The babel package can will enable us to load JSX components directly in Node with require('some-component.jsx') or require('some-component.js').

babel is actually much more powerful than that. It allows you to use ES6 features right now.

The application will consist of only 3 files in the following structure:

public/components.js
views/index.jade
app.js

component.js will contain our React components. index.jade will provide the base site template which loads all the JavaScript and app.js will be our Node server.

Let’s see what the index.jade template contains:

doctype
html
  head
    title React Server Side Rendering Example
  body
    div(id='react-root')!= react

    script(src='https://fb.me/react-0.14.0.js')
    script(src='https://fb.me/react-dom-0.14.0.js')
    script(src='https://cdnjs.cloudflare.com/ajax/libs/babel-core/5.8.23/browser.min.js')

    script(src='/components.js', type='text/babel')

div(id='react-root')!= react is the most interesting part here. Its purpose is to contain the root React component. In addition, the react variable will contain the HTML of the server side rendered React component.

The first two included JavaScript files are React itself. Then, you also need to include Babel if you would like to use JSX in your components.

The last file included is the components. We let babel know that it should process the file by setting the type to text/babel.

It provides some basic HTML structure and loads all the JavaScript and React components that you need.

Let’s look now at our simple server:

require('babel/register')

var express = require('express')
  , app = express()
  , React = require('react')
  , ReactDOM = require('react-dom/server')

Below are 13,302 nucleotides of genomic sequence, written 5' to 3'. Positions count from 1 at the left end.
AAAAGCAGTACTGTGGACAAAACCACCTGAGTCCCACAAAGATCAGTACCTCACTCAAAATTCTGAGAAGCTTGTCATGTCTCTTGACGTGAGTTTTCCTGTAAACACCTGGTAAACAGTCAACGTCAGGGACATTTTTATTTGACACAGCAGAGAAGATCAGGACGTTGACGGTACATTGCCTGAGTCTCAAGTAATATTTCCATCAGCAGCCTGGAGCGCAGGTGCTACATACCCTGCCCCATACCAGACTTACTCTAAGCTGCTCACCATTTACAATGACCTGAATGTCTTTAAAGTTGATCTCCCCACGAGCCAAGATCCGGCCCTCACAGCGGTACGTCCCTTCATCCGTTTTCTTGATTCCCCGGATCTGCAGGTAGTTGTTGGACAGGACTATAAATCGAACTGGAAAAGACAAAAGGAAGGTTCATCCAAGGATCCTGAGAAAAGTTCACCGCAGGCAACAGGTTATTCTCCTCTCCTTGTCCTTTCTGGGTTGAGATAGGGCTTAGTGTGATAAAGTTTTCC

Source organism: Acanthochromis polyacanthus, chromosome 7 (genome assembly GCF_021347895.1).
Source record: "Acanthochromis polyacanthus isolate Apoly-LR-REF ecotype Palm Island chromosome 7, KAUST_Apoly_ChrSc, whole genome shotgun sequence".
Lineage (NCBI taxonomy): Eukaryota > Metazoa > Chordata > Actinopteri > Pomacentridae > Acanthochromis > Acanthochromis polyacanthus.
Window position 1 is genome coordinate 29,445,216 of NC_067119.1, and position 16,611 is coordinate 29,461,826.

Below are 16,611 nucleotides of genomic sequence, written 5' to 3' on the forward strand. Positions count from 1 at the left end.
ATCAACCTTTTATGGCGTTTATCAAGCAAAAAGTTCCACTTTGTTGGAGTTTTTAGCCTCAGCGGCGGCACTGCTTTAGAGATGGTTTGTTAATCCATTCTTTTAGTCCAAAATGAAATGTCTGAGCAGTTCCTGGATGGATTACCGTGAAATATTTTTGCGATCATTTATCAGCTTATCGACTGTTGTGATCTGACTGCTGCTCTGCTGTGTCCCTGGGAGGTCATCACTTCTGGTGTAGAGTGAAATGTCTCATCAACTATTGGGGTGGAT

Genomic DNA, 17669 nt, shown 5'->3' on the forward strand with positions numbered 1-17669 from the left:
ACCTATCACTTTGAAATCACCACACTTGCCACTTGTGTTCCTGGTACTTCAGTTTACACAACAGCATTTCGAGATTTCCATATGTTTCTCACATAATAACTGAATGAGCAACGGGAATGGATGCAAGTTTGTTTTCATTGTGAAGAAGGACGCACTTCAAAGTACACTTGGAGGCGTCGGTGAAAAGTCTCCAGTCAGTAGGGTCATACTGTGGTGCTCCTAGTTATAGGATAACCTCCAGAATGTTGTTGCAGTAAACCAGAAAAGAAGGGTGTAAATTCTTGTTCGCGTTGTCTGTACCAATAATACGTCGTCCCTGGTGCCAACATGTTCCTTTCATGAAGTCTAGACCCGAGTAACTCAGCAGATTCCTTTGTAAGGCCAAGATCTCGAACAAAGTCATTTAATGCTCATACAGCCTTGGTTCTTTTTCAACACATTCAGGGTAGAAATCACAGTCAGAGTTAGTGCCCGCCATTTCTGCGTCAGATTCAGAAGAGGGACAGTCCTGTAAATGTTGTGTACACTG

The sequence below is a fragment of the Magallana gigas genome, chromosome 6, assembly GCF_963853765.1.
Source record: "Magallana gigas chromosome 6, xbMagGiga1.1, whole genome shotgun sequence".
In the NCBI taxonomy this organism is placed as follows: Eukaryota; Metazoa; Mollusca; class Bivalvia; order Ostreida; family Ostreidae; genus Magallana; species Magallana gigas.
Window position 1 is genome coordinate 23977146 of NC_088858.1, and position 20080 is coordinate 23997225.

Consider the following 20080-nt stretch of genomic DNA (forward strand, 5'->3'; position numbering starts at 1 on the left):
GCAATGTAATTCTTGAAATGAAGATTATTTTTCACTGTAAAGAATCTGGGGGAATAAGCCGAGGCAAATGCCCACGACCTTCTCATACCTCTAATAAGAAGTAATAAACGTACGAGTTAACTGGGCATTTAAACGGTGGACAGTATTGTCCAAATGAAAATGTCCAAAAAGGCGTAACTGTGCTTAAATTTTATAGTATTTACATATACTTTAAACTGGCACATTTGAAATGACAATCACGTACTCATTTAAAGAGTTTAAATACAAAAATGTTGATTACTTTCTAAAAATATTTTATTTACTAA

, components = require('./public/components.js')

var HelloMessage = React.createFactory(components.HelloMessage)


app.engine('jade', require('jade').__express)
app.set('view engine', 'jade')

app.use(express.static(__dirname + '/public'))

app.get('/', function(req, res){
  res.render('index', {
    react: ReactDOM.renderToString(HelloMessage({name: "John"}))
  })
})

app.listen(3000, function() {
  console.log('Listening on port 3000...')
})

Most of this file is the usual way that you setup an express application. Nothing special. However, there are a few lines that require more attention.

The very first line

require('babel/register')

hooks Babel to your require. From then, you can require directly react components containing JSX and they will be translated to JavaScript on the fly. Just like in this next line.

var components = require('./public/components.js')

var HelloMessage = React.createFactory(components.HelloMessage)

The first line loads the React component written with JSX. Then React.createFactory generates a function which can create HelloMessage components.

app.get('/', function(req, res){
  res.render('index', {
    react: ReactDOM.renderToString(HelloMessage({name: "John"}))
  })
})

This is the part where the React component is rendered and then a web page with it is rendered and sent to the browser.

First a new HelloMessage component is created with the name property John. Then by using React.renderToString we render the HTML for the component.